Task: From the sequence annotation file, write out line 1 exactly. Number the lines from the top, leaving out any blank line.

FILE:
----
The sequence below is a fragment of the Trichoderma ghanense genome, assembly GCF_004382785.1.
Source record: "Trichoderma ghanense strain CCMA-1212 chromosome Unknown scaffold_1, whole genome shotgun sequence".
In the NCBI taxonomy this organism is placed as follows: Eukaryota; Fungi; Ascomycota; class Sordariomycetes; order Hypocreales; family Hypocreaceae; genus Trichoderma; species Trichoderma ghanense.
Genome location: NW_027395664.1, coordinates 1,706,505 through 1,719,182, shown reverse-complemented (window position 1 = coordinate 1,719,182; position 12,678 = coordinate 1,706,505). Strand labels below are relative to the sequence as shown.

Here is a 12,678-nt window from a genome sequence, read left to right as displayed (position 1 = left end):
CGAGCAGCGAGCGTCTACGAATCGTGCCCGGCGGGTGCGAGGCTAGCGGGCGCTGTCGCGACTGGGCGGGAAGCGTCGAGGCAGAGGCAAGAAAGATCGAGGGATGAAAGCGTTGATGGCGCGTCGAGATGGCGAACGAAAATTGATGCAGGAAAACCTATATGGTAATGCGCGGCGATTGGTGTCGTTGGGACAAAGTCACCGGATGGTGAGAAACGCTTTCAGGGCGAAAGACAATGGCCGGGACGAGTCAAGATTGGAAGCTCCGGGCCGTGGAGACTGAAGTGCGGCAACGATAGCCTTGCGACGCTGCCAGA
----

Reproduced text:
The sequence below is a fragment of the Trichoderma ghanense genome, assembly GCF_004382785.1.